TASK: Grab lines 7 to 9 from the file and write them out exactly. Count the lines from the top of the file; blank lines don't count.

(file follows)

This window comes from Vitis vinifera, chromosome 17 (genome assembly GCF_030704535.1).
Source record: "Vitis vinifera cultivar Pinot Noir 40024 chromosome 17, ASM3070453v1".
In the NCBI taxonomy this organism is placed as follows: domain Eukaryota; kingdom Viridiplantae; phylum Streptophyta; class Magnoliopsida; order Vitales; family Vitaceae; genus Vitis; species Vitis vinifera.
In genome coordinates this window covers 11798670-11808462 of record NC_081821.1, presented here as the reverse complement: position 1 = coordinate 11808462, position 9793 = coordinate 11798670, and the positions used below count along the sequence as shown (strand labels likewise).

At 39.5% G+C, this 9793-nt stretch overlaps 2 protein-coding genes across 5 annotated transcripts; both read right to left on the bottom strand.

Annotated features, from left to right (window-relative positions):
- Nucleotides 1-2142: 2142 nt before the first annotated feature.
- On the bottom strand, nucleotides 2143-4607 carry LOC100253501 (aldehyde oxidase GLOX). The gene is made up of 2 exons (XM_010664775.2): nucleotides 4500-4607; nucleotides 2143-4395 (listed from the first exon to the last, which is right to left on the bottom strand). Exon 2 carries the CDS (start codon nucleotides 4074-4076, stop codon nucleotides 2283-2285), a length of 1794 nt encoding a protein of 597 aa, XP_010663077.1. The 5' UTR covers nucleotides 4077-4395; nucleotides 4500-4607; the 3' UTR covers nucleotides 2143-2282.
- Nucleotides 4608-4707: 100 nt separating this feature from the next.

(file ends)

- Nucleotides 1-2142: 2142 nt before the first annotated feature.
- On the bottom strand, nucleotides 2143-4607 carry LOC100253501 (aldehyde oxidase GLOX). The gene is made up of 2 exons (XM_010664775.2): nucleotides 4500-4607; nucleotides 2143-4395 (listed from the first exon to the last, which is right to left on the bottom strand). Exon 2 carries the CDS (start codon nucleotides 4074-4076, stop codon nucleotides 2283-2285), a length of 1794 nt encoding a protein of 597 aa, XP_010663077.1. The 5' UTR covers nucleotides 4077-4395; nucleotides 4500-4607; the 3' UTR covers nucleotides 2143-2282.
- Nucleotides 4608-4707: 100 nt separating this feature from the next.